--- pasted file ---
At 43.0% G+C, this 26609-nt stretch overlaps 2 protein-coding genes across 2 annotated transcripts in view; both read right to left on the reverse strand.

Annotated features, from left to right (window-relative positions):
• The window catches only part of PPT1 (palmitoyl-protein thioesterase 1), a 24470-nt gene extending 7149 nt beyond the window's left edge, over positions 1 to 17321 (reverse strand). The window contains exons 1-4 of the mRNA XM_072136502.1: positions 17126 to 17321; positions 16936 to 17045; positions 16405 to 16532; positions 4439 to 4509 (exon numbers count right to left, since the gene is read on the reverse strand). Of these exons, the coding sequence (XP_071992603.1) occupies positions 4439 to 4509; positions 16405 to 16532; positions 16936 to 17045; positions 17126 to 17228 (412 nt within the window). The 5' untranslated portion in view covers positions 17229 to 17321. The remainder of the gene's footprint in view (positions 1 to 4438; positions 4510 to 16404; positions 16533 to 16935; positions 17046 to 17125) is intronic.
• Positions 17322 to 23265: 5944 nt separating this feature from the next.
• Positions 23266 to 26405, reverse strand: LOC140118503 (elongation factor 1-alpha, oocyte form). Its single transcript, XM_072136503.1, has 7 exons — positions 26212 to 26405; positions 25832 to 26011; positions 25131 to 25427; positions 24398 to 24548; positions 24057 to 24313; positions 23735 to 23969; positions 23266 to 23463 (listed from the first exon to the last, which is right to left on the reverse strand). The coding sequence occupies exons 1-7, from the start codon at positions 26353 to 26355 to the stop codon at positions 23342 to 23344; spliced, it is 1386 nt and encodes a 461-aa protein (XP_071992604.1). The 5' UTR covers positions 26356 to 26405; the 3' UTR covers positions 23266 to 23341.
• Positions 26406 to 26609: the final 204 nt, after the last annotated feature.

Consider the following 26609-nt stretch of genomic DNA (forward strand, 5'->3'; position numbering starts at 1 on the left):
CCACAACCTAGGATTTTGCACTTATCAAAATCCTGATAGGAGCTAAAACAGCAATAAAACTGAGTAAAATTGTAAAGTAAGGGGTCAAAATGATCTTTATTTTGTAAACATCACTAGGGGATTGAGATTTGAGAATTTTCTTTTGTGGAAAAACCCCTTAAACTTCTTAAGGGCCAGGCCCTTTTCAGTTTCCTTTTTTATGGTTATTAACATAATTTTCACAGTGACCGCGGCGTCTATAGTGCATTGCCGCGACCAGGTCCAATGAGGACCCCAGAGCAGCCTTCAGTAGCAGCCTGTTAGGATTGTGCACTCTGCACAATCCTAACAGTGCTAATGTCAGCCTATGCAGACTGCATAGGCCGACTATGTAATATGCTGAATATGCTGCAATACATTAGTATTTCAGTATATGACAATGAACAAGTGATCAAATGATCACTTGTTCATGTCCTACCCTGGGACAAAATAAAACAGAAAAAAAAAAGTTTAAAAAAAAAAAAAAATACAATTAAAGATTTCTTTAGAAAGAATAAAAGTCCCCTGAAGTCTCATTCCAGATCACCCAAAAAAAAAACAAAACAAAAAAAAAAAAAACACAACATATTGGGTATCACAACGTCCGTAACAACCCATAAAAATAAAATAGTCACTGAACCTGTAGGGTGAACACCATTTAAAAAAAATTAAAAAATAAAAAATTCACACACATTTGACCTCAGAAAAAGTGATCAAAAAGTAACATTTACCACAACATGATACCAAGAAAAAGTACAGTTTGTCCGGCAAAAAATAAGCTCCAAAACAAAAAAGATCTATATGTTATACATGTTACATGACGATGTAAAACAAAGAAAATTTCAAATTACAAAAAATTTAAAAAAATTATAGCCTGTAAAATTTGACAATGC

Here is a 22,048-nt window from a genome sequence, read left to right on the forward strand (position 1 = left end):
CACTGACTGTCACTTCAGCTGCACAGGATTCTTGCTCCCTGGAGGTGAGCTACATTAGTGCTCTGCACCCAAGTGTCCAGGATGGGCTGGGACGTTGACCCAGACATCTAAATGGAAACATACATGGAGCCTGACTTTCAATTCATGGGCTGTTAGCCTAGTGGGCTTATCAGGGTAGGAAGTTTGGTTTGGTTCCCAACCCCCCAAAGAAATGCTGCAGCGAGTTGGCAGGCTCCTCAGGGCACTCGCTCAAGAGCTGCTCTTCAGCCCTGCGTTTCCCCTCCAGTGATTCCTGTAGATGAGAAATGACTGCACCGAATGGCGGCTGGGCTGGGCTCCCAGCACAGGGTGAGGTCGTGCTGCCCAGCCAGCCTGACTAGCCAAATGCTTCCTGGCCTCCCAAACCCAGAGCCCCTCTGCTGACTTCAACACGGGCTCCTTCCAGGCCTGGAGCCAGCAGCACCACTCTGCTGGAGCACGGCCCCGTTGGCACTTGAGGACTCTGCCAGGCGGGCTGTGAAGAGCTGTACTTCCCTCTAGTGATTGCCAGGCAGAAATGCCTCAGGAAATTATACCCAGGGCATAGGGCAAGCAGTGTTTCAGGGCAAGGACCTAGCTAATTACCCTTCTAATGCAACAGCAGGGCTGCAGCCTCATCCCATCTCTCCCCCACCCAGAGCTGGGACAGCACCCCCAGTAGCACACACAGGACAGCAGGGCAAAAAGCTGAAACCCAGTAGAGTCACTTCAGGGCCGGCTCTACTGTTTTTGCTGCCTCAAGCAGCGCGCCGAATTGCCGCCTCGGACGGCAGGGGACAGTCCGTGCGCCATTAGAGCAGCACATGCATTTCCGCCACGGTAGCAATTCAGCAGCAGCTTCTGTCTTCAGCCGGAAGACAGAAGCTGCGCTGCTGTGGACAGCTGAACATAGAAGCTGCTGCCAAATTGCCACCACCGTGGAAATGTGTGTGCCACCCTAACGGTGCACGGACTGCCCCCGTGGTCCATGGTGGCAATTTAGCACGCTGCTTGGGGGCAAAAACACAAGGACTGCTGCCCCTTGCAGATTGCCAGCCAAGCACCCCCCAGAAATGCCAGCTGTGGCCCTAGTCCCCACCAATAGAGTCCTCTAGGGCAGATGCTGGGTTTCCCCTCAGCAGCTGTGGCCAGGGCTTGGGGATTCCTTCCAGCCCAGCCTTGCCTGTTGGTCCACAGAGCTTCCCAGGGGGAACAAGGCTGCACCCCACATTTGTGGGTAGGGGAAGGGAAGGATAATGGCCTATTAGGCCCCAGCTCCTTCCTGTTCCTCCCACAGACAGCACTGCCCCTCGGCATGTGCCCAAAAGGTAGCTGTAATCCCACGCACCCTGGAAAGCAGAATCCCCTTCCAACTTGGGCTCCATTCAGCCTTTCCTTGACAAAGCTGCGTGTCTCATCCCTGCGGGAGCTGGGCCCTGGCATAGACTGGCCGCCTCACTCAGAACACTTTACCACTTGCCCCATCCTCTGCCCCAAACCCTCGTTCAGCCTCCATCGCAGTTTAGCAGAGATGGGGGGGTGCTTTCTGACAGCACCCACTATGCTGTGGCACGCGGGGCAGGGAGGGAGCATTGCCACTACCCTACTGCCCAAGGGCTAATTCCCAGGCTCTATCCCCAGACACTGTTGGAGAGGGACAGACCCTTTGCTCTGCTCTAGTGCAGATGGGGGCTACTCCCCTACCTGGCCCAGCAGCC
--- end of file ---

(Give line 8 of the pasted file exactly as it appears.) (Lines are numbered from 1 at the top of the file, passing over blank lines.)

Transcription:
CCACAACCTAGGATTTTGCACTTATCAAAATCCTGATAGGAGCTAAAACAGCAATAAAACTGAGTAAAATTGTAAAGTAAGGGGTCAAAATGATCTTTATTTTGTAAACATCACTAGGGGATTGAGATTTGAGAATTTTCTTTTGTGGAAAAACCCCTTAAACTTCTTAAGGGCCAGGCCCTTTTCAGTTTCCTTTTTTATGGTTATTAACATAATTTTCACAGTGACCGCGGCGTCTATAGTGCATTGCCGCGACCAGGTCCAATGAGGACCCCAGAGCAGCCTTCAGTAGCAGCCTGTTAGGATTGTGCACTCTGCACAATCCTAACAGTGCTAATGTCAGCCTATGCAGACTGCATAGGCCGACTATGTAATATGCTGAATATGCTGCAATACATTAGTATTTCAGTATATGACAATGAACAAGTGATCAAATGATCACTTGTTCATGTCCTACCCTGGGACAAAATAAAACAGAAAAAAAAAAGTTTAAAAAAAAAAAAAAATACAATTAAAGATTTCTTTAGAAAGAATAAAAGTCCCCTGAAGTCTCATTCCAGATCACCCAAAAAAAAAACAAAACAAAAAAAAAAAAAACACAACATATTGGGTATCACAACGTCCGTAACAACCCATAAAAATAAAATAGTCACTGAACCTGTAGGGTGAACACCATTTAAAAAAAATTAAAAAATAAAAAATTCACACACATTTGACCTCAGAAAAAGTGATCAAAAAGTAACATTTACCACAACATGATACCAAGAAAAAGTACAGTTTGTCCGGCAAAAAATAAGCTCCAAAACAAAAAAGATCTATATGTTATACATGTTACATGACGATGTAAAACAAAGAAAATTTCAAATTACAAAAAATTTAAAAAAATTATAGCCTGTAAAATTTGACAATGC